Let's suppose I have two 2GiB files and I want to encrypt them using One-time pad (Vernam cipher), but I don't want to store two big keys.

May I use only one key for the two files if I encrypt the One-time pad key two times with a block cipher with two different keys for block cipher? I mean, take the One-time pad key, encrypt with a block cipher and XOR file 1, and repeat with the file 2 but using another key for block cipher.


1 Answer 1


Sure, but you could e.g. guess both keys, guess (part of) the one-time-pad, and then decrypt (part of) the two ciphertext to see if you guessed right with a probability more than 0.5 - assuming that you'd know that part of the plaintext. This means that you can brute force the symmetric keys and lose all the properties that make the OTP theoretically secure.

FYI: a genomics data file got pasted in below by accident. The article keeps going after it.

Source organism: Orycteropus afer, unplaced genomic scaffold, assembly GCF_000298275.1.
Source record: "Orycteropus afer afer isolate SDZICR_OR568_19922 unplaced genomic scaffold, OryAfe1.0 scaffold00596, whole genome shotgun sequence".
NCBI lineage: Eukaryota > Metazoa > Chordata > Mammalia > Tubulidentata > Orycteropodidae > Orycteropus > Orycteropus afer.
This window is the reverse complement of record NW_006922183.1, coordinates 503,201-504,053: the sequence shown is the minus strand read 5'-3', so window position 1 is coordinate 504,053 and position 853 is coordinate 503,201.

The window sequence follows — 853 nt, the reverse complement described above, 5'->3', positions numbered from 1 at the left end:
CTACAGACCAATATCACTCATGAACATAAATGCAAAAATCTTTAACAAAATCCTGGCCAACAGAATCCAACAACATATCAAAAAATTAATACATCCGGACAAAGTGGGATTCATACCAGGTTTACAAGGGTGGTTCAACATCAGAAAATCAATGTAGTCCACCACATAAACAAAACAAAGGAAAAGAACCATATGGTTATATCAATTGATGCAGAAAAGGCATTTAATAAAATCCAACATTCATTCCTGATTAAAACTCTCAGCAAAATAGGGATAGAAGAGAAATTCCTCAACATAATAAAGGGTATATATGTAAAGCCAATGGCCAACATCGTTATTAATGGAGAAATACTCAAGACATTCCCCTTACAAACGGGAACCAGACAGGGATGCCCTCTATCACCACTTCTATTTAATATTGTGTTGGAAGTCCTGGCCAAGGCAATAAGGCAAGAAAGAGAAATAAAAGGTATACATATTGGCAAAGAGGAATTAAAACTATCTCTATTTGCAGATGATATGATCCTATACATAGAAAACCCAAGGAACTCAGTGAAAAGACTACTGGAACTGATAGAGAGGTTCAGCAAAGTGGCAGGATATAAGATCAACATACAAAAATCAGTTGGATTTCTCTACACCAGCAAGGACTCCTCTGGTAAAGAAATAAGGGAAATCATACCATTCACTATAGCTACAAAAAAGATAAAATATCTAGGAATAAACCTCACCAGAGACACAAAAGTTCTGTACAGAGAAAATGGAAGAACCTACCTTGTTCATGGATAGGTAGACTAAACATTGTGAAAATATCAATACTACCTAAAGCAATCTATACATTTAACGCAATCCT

As you're now largely dependent on the security of the block cipher resisting the attack you might as well use the block cipher correctly rather than using an OTP.

Note that this answer doesn't go into details on the limitations of the block cipher mode of operation that is used (as that detail is missing from the question as well). This may well introduce additional constraints towards the security of the construction.


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